The decision by researchers on the
American CFS Name Change Advisory Board (meeting in Florida on 12
January 2007) to agree that a new name should be adopted for chronic
fatigue syndrome (CFS) is obviously very welcome. At the same time they
have expressed support for the use of the term ME, as myalgic
encephalopathy (as this is 'diagnostically accurate') rather than
decision has once again opened up the debate over what is the most
appropriate term to use to describe the clinical, examination and
pathological features of this illness.
reason why so many clinicians and researchers now either refuse, or are
extremely reluctant to use the term ME – as myalgic encephalomyelitis –
is due to the continuing lack of evidence to demonstrate that the
principal pathological feature is a widespread inflammatory change
taking place within the brain (ie encephalitis) and the spinal cord (ie
myelitis). And while there is undoubtedly some evidence of past or
present inflammatory changes within the central nervous system taking
place in some people with ME/CFS (mainly in research defined CFS cases)
this is not the sort of evidence that would confirm a diagnosis of
encephalomyelitis to a neurologist.
of past or present inflammation within the CNS can have a number of
explanations and care needs to be taken to avoid drawing conclusions
from existing research material (the results of neuroimaging studies in
people with research defined CFS in particular) that cannot be
justified on scientific grounds. Adopting this approach is also likely
to be counter-productive when it comes to challenging medical opinion
on the issue of nomenclature.
some doctors, including myself, have proposed that the term
encephalopathy should replace encephalomyelitis (as the E in ME) on the
grounds that encephalopathy is a far more appropriate description of
the neurological symptoms, signs and investigative abnormalities that
have been described in the literature.
is also a term that doctors cannot simply dismiss on the grounds that
it is pathologically inaccurate in relation to ME (or research defined
cases of CFS).
does, however, continue to be considerable confusion over what an
encephalopathy is with some people claiming, quite wrongly, that it is
a psychiatric diagnosis rather than a medical diagnosis.
provide some clarification, the key features of an encephalopathy (all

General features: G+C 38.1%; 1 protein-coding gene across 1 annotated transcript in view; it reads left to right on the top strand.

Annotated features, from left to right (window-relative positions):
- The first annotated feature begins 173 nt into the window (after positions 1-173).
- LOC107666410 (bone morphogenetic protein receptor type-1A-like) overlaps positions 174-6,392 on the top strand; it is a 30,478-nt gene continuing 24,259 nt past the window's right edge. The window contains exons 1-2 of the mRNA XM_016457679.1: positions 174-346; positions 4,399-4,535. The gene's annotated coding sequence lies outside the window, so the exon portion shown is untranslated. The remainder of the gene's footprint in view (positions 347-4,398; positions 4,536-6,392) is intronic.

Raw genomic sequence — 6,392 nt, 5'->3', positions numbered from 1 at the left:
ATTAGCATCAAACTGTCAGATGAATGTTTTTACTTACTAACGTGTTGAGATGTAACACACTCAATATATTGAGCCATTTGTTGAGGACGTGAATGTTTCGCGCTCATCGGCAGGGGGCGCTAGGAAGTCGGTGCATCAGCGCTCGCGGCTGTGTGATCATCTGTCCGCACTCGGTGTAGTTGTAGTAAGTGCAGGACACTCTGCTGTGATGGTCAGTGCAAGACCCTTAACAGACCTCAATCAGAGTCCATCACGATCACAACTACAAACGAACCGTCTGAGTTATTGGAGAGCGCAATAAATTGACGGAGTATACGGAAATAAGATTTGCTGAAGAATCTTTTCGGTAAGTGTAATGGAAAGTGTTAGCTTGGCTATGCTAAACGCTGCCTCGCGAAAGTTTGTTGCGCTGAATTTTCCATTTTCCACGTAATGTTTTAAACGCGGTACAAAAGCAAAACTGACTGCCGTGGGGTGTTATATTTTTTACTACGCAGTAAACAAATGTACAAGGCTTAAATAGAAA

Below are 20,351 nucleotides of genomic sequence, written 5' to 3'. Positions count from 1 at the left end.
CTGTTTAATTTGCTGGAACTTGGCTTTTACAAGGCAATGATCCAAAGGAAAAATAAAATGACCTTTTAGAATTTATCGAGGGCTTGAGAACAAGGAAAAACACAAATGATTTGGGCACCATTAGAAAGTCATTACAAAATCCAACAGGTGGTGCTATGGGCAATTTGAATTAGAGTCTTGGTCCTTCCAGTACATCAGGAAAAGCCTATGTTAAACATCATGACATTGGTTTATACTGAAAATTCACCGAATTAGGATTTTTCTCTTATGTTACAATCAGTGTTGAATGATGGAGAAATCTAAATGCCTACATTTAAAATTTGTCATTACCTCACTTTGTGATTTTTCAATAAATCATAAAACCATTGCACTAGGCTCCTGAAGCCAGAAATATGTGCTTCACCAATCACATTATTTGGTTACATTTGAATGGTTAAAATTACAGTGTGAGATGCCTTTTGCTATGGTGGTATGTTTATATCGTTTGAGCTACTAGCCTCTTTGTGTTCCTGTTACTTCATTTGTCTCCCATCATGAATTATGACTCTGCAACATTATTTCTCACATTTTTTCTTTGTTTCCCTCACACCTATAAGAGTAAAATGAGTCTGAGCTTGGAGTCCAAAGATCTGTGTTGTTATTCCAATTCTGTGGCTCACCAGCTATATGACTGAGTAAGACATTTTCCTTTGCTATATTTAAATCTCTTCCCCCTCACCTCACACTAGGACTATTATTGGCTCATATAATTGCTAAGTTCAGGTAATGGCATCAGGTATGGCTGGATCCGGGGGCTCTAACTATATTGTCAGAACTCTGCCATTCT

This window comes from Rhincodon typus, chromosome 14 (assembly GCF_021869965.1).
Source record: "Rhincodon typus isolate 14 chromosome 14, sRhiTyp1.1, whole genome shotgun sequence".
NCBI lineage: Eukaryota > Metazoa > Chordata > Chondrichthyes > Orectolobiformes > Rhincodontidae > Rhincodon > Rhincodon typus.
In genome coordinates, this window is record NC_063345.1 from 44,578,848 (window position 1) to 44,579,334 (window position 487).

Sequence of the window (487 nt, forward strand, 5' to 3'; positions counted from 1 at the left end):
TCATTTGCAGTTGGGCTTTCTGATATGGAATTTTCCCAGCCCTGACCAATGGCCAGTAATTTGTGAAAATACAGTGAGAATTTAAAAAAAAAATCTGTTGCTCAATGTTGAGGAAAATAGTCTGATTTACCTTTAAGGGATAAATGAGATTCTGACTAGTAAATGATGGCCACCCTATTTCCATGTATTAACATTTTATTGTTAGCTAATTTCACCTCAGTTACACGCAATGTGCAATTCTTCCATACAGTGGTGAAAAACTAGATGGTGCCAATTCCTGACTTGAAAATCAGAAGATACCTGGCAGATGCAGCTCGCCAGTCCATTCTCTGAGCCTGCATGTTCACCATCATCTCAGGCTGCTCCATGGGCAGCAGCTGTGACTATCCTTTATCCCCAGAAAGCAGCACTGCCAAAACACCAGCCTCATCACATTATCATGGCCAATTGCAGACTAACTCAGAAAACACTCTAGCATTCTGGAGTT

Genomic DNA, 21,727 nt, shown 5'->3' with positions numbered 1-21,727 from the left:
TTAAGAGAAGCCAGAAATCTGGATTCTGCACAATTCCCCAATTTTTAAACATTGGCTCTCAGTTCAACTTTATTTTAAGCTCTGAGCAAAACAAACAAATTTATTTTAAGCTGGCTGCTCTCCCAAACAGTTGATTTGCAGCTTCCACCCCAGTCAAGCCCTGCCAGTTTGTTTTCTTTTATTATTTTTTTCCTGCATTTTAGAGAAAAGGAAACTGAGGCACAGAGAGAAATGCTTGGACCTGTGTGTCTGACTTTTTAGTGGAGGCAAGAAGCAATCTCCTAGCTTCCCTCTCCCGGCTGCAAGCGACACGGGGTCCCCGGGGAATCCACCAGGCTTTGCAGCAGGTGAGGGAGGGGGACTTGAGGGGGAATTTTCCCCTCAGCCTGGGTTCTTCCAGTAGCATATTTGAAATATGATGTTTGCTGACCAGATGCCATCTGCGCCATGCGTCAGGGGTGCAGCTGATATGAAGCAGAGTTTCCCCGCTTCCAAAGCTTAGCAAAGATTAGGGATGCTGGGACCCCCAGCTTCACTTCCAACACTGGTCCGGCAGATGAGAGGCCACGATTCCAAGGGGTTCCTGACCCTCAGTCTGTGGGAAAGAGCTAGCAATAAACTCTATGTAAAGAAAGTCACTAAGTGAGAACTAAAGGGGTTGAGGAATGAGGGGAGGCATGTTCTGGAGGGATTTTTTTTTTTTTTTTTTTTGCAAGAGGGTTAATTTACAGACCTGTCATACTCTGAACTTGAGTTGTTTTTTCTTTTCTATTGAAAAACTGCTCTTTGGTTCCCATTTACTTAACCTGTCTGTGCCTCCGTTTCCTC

of which are consistent with ME/research defined CFS) are listed below:
1 A significant and sometimes diffuse disorder of the brain that can involve both changes to structure and function.
A neurological disorder than can be caused by infections (viral,
bacterial, prion), metabolic or mitochondrial dysfunction, exposure to
toxins (eg drugs, chemicals, pesticides), lack of oxygen or blood
supply to the brain.
3 A disorder that commonly produces serious disturbances in cognitive function – involving memory, concentration etc.
Other neurological symptoms that can be found in an encephalopathy
include myoclonus (twitching of muscles or muscle groups), nystagmus
(involuntary eye movements), tremor, muscle atrophy and weakness,
dysequilibrium (and unsteady gait), paraesthesiae (sensory
disturbances) , hypothalamic dysfunction, orthostatic intolerance and
More serious neurological symptoms, as described in section 220.127.116.11 of
the Chief Medical Officer's report (eg seizures), can also be found in
6 Mood disturbances can occur.
Abnormalities can be found on neuroimaging, spinal fluid examination
and electroencephalogra ms – depending on the cause of the
Examples of well recognised neurological encephalopathies include:
Bovine spongiform encephalopathy ('mad cow disease')
Coxsackie virus encephalopathy
HIV encephalopathy (and AIDS dementia complex)
Hepatitis C encephalopathy
Liver (cirrhotic) encephalopathy
Lyme disease encephalopathy
Wernicke's (thiamine deficiency) encephalopathy
This is an important debate and I am pleased that it is now taking place in America as well as here in the UK.
Dr Charles Shepherd (UK)
[Posted in a personal capacity]